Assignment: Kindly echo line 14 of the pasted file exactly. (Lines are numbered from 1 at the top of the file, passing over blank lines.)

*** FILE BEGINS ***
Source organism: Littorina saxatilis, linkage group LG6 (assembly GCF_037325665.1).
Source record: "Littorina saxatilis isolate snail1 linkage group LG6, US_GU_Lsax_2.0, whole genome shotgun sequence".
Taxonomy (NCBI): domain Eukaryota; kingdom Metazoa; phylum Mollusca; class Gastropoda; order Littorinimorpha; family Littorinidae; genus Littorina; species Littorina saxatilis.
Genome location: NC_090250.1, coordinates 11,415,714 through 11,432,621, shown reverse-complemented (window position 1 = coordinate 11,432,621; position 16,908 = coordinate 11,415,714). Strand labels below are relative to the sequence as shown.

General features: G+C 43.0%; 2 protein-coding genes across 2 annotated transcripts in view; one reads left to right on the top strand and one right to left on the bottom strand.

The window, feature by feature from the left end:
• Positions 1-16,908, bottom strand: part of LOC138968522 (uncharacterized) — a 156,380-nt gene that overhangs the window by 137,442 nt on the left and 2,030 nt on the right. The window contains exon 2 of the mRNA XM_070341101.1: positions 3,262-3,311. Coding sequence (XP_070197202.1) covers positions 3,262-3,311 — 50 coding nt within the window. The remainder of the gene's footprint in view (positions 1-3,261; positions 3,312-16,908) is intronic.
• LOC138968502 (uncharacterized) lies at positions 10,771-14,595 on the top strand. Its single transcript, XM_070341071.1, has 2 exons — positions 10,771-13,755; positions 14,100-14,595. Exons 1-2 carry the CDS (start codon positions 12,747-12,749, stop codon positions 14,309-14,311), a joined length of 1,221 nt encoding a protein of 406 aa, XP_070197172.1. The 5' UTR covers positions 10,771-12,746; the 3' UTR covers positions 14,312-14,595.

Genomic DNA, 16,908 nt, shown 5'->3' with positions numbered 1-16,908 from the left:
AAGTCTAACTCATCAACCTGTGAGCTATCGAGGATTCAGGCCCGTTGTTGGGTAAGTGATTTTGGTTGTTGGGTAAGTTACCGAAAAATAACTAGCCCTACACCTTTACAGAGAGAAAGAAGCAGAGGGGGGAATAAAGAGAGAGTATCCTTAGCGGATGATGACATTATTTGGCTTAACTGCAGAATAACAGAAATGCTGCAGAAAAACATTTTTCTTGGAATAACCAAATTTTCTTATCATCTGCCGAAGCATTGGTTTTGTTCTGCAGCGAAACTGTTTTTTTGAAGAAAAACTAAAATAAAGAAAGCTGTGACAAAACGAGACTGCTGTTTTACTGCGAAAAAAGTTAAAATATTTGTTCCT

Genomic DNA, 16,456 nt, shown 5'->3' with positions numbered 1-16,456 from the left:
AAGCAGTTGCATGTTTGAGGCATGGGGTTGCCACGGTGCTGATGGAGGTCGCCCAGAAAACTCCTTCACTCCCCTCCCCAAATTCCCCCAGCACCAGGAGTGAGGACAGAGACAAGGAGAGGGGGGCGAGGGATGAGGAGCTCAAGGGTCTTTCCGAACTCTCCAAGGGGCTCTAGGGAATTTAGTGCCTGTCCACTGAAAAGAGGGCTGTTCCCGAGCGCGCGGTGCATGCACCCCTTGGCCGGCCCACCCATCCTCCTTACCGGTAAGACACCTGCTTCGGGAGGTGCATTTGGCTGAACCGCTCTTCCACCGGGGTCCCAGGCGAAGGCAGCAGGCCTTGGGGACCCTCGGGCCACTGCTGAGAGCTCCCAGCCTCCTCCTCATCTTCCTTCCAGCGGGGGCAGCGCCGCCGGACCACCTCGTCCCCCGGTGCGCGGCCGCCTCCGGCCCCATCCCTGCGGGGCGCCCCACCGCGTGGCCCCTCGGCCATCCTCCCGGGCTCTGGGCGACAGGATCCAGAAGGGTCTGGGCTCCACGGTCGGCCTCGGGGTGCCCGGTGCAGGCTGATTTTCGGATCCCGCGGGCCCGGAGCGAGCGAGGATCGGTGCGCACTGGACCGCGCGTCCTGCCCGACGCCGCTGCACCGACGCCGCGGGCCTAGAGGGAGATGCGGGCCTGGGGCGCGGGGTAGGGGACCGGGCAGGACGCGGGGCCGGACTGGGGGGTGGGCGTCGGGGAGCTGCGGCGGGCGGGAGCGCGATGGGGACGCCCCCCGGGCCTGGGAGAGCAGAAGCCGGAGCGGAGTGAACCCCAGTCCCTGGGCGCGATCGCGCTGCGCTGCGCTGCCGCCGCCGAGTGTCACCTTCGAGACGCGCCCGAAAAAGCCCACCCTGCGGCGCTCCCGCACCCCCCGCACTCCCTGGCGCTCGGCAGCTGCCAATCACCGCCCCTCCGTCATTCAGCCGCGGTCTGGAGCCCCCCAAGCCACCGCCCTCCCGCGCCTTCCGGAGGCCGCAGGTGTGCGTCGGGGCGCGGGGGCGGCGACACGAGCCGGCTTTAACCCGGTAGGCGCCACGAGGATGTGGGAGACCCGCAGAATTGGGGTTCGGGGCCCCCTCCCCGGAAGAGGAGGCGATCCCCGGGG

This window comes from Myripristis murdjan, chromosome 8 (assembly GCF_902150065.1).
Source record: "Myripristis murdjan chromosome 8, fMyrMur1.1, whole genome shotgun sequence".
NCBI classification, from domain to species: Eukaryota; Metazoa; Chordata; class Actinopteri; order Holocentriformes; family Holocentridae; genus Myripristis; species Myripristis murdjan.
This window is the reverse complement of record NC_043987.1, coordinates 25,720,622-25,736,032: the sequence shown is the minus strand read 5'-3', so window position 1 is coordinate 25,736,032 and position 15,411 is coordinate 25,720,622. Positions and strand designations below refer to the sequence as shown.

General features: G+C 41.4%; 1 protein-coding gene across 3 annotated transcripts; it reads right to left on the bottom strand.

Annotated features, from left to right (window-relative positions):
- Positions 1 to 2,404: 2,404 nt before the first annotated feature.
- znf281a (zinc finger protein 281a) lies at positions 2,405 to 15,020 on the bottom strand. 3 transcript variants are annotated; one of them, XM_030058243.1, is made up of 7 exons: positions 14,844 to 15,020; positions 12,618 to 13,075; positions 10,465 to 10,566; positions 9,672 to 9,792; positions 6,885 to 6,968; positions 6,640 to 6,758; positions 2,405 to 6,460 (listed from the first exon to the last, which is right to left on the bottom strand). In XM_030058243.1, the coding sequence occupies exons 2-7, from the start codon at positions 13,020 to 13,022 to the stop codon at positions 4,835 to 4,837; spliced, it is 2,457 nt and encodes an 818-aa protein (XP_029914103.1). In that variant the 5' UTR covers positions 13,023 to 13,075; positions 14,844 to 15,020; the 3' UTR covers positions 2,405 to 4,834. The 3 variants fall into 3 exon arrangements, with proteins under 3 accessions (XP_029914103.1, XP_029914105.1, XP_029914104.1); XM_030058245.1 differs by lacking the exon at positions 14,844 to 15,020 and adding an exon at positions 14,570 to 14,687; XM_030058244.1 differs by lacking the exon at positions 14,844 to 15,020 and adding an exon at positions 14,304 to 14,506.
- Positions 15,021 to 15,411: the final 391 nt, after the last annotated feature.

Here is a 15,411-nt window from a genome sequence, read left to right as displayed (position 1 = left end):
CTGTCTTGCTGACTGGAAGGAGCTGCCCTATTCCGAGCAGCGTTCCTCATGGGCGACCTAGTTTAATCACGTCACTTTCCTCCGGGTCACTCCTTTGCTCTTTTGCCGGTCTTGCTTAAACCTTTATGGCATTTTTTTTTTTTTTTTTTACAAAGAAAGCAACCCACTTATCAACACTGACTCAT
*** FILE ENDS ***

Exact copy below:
Source record: "Myripristis murdjan chromosome 8, fMyrMur1.1, whole genome shotgun sequence".